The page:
A long time ago, in my early twenties, I was still harboring a remnant of a belief system having to do with Roman Catholic Christianity. I even joined my local church choir at St. Barbara’s, in Brookfield, Illinois.
The most memorable phrase from the gospels for me attending weekly mass for so many years was, “Whatsoever you do to the least of my brother, that you do unto me.”
During that time singing with the St. Barbara’s Choir, I came across a report in the local newspaper that the village was moving against an elderly couple, Bert and Elizabeth Kuellmar, with condemnation proceedings. Concerned about “the heavy hand of the state,” I decided to investigate. What I discovered was a friendly elderly couple that was somewhat eccentric. They were employing a compost pile before that activity became popular. Evidently the neighbors believed that composting attracted rodents and so, got the long arm of the law on them. I really didn’t see much else one could complain about. The couple was poor. The inside of the house looked somewhat run down, but nothing of the dangerous sort. As if that was anybody else’s business anyway.
To make a long story short, I wrote an open letter to our pastor that appeared in the local newspaper, appealing to him as a Christian to help those people out. After all, I thought that was what Christianity was all about. Never heard back from him but I received plenty of feedback from some of my fellow choir members who thought I was way out of bounds in soliciting help for the Kuellmars. Evidently, those signing a petition to have the elderly couple’s house condemned were fellow parishioners (including a neighbor of the Kuellmars who was eyeing the property). I was stunned, flabbergasted. There I sat and sang with the choir every Sunday hearing the Word of Jesus’ teachings; “Love thy neighbor”, “love they enemy,” “Jesus, the prince of peace,” “Whatsoever you do to the least of my brother, that you do unto me.” I quit the church soon after . . .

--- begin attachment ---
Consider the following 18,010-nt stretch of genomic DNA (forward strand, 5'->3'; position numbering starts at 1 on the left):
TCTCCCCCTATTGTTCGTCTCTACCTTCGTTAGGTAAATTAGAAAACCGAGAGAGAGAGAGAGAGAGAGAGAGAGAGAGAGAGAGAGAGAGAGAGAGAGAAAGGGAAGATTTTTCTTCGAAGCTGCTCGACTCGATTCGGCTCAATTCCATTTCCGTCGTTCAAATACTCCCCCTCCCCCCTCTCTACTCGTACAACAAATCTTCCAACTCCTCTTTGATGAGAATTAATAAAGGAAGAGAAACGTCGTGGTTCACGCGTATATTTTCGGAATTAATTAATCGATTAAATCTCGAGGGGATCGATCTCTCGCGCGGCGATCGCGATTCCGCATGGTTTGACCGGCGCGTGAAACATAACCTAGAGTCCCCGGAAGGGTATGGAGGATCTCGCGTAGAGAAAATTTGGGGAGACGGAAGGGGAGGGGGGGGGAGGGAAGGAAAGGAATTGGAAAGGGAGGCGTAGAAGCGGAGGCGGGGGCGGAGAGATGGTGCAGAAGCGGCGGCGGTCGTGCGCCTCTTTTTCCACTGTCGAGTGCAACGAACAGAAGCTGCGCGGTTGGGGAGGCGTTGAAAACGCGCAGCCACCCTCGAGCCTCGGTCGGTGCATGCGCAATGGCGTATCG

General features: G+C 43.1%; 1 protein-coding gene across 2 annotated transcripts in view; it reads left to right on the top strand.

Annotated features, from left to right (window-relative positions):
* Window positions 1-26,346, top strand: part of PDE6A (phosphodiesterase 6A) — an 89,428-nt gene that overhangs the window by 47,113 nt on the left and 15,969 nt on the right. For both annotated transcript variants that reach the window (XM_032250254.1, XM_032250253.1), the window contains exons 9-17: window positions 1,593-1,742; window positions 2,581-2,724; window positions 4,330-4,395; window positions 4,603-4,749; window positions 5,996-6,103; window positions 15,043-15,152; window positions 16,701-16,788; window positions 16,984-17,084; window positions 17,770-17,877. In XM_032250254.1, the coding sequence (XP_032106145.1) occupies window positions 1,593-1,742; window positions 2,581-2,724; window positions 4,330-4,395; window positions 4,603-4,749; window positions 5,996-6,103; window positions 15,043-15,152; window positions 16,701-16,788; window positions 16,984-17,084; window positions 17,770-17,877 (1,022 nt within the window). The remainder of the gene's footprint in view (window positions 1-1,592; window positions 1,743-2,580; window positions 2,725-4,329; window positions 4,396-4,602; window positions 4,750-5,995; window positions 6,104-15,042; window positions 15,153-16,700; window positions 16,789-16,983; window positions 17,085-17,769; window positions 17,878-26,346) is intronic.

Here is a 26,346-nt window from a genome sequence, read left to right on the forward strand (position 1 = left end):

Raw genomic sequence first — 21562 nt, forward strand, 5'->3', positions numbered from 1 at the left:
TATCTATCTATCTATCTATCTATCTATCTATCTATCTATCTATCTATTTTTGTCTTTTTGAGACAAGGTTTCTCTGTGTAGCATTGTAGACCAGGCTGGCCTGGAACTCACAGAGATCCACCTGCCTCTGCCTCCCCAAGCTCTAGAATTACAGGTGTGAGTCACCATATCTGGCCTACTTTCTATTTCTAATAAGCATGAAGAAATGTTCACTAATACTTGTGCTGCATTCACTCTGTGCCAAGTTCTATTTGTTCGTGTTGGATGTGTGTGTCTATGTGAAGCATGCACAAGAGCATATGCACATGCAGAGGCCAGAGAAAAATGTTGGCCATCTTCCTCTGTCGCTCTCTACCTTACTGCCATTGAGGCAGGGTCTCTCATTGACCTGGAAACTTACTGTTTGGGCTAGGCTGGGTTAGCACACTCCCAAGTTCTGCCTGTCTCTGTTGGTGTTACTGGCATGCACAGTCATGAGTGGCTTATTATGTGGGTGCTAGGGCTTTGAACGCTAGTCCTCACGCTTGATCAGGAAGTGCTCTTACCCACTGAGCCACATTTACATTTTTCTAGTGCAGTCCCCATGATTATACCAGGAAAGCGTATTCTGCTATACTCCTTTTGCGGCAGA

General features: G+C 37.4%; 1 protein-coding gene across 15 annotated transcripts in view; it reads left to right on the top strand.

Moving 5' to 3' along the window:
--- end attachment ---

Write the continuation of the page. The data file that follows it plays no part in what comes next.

I hadn’t thought much about that episode in my life lately, until I heard presidential candidate Rick Santorum expressing pleasure at the idea of scientists being assassinated in Iran. Now Mr. Santorum isn’t just any candidate; he is the most pious of Christians running. Just ask him. There is a favorite bumper sticker among Christians: WWJD? What would Jesus Do? I have a few suggestions myself that might get more to the point. How about, WWJK? Who Would Jesus Kill? Or WWJB? Who Would Jesus Bomb? And maybe a new hymn is in order.
Whatsoever you do to the least of my brother,
That you do unto me ...
Excepting those Muslims,
You might want to kill,
Especially the Taliban,
O grant us our fill,
Collectively we cheer on
more blood of our brothers.
We will do what we crave,
Let’s bring on more murder,
Warring crusade is our love.
And now, as a matter of exclamation point, the South Carolina Republican primary debate provided all viewers with a very telling insight into the mindset of too many folk who call themselves Christians. Ron Paul calls for a foreign policy based on the golden rule. The jeers and boos from the South Carolina Republican audience (of which 60% or more call themselves evangelical Christians) I’m sure were heard all the way to heaven, even if they might have been instigated from a different source.
So from my perspective, whether at the community level, or the level of global foreign policy, the Christian Right has spoken loud and clear. My only question is, to what extent do my Christian friends and acquaintances support what I believe to be such a diametrical aberration from Christian doctrine. Please let me know. I will consider silence as acquiescence.